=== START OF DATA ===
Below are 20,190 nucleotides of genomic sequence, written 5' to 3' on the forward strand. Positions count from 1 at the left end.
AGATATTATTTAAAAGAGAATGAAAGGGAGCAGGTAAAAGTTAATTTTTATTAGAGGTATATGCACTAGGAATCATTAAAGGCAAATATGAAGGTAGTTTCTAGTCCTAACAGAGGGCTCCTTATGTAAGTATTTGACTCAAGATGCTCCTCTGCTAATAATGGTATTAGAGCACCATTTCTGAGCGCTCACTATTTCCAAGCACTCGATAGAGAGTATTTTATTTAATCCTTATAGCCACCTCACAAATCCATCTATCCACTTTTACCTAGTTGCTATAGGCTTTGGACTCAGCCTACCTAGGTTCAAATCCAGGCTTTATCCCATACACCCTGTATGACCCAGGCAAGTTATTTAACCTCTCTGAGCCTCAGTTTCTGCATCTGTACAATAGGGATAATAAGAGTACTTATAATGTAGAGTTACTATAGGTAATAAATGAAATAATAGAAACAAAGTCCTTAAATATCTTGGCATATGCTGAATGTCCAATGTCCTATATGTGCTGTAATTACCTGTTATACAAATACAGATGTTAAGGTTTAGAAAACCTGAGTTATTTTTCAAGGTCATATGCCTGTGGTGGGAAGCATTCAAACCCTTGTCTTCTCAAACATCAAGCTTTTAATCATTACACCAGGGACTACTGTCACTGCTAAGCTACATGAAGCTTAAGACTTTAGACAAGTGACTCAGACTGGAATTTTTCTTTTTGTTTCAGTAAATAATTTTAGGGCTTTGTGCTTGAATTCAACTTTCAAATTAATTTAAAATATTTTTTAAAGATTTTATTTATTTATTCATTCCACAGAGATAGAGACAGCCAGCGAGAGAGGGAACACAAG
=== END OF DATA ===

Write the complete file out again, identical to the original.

Below are 20,190 nucleotides of genomic sequence, written 5' to 3' on the forward strand. Positions count from 1 at the left end.
AGATATTATTTAAAAGAGAATGAAAGGGAGCAGGTAAAAGTTAATTTTTATTAGAGGTATATGCACTAGGAATCATTAAAGGCAAATATGAAGGTAGTTTCTAGTCCTAACAGAGGGCTCCTTATGTAAGTATTTGACTCAAGATGCTCCTCTGCTAATAATGGTATTAGAGCACCATTTCTGAGCGCTCACTATTTCCAAGCACTCGATAGAGAGTATTTTATTTAATCCTTATAGCCACCTCACAAATCCATCTATCCACTTTTACCTAGTTGCTATAGGCTTTGGACTCAGCCTACCTAGGTTCAAATCCAGGCTTTATCCCATACACCCTGTATGACCCAGGCAAGTTATTTAACCTCTCTGAGCCTCAGTTTCTGCATCTGTACAATAGGGATAATAAGAGTACTTATAATGTAGAGTTACTATAGGTAATAAATGAAATAATAGAAACAAAGTCCTTAAATATCTTGGCATATGCTGAATGTCCAATGTCCTATATGTGCTGTAATTACCTGTTATACAAATACAGATGTTAAGGTTTAGAAAACCTGAGTTATTTTTCAAGGTCATATGCCTGTGGTGGGAAGCATTCAAACCCTTGTCTTCTCAAACATCAAGCTTTTAATCATTACACCAGGGACTACTGTCACTGCTAAGCTACATGAAGCTTAAGACTTTAGACAAGTGACTCAGACTGGAATTTTTCTTTTTGTTTCAGTAAATAATTTTAGGGCTTTGTGCTTGAATTCAACTTTCAAATTAATTTAAAATATTTTTTAAAGATTTTATTTATTTATTCATTCCACAGAGATAGAGACAGCCAGCGAGAGAGGGAACACAAG